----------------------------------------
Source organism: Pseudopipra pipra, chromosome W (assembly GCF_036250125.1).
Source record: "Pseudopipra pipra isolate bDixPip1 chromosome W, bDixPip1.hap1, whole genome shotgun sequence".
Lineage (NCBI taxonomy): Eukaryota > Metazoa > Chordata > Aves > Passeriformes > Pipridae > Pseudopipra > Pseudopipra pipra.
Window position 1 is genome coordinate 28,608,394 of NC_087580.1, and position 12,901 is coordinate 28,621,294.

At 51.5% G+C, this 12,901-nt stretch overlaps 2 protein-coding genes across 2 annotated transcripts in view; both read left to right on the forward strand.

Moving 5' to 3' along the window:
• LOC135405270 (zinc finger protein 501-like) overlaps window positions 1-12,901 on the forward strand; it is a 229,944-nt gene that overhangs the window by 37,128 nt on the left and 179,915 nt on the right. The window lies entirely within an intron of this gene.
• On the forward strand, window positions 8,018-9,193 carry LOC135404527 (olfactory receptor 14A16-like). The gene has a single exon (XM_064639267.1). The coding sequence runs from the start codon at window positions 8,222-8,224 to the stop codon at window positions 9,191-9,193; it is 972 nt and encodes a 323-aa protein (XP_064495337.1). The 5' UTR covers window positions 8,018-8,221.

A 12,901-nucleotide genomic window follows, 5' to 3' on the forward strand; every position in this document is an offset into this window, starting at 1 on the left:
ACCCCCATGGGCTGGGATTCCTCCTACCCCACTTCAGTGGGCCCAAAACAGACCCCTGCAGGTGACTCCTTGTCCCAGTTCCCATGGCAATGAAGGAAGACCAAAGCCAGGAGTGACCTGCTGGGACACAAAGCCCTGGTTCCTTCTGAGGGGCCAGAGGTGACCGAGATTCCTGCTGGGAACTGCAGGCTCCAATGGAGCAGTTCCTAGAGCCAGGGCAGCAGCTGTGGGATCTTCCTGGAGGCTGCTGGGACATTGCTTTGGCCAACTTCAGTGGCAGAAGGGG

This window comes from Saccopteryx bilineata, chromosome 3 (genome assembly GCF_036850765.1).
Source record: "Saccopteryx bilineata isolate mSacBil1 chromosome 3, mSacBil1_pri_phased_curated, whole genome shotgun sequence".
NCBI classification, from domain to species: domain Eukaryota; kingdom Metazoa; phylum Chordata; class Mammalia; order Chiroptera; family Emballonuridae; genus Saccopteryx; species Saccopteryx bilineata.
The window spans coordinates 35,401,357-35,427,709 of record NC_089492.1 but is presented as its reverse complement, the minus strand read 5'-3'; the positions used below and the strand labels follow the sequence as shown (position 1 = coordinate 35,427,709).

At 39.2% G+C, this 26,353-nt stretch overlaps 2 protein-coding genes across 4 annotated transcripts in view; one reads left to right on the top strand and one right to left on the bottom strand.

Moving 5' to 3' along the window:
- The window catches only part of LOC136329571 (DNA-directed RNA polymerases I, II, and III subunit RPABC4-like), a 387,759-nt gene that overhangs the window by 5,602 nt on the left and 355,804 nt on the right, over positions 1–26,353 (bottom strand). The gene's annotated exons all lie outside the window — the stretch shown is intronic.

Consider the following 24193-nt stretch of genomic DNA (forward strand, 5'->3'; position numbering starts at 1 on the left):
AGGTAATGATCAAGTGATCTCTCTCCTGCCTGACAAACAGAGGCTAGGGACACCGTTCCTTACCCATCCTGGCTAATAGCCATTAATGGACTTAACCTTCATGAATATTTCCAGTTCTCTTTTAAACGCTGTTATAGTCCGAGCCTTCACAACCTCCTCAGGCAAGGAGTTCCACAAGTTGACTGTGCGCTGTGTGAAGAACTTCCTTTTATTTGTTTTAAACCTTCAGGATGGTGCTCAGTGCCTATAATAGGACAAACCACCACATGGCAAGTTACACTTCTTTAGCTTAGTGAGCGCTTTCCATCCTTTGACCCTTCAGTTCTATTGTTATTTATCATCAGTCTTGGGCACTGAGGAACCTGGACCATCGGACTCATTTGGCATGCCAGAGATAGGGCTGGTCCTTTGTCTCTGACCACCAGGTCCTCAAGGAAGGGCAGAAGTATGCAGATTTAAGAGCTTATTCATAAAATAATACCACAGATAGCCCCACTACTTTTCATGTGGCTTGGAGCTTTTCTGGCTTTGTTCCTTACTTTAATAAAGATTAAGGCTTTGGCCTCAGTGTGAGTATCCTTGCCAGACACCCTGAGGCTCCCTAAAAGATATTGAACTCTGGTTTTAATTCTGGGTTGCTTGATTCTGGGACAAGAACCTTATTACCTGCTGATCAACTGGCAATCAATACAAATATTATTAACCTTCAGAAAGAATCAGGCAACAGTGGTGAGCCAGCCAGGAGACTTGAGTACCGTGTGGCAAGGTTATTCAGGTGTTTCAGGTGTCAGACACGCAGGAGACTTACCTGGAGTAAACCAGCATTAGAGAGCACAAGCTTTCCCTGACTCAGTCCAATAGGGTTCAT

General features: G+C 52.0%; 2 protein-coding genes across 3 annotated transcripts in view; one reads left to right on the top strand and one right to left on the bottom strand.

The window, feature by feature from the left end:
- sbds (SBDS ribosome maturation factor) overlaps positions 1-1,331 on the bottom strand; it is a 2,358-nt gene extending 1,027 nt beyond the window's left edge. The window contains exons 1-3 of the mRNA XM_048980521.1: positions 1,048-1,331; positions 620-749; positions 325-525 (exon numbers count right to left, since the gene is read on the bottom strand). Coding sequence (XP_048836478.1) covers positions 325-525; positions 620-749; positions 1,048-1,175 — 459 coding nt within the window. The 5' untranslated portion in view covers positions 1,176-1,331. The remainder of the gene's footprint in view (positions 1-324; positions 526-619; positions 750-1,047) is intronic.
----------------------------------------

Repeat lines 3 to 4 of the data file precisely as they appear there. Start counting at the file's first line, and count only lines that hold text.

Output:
Lineage (NCBI taxonomy): Eukaryota > Metazoa > Chordata > Aves > Passeriformes > Pipridae > Pseudopipra > Pseudopipra pipra.
Window position 1 is genome coordinate 28,608,394 of NC_087580.1, and position 12,901 is coordinate 28,621,294.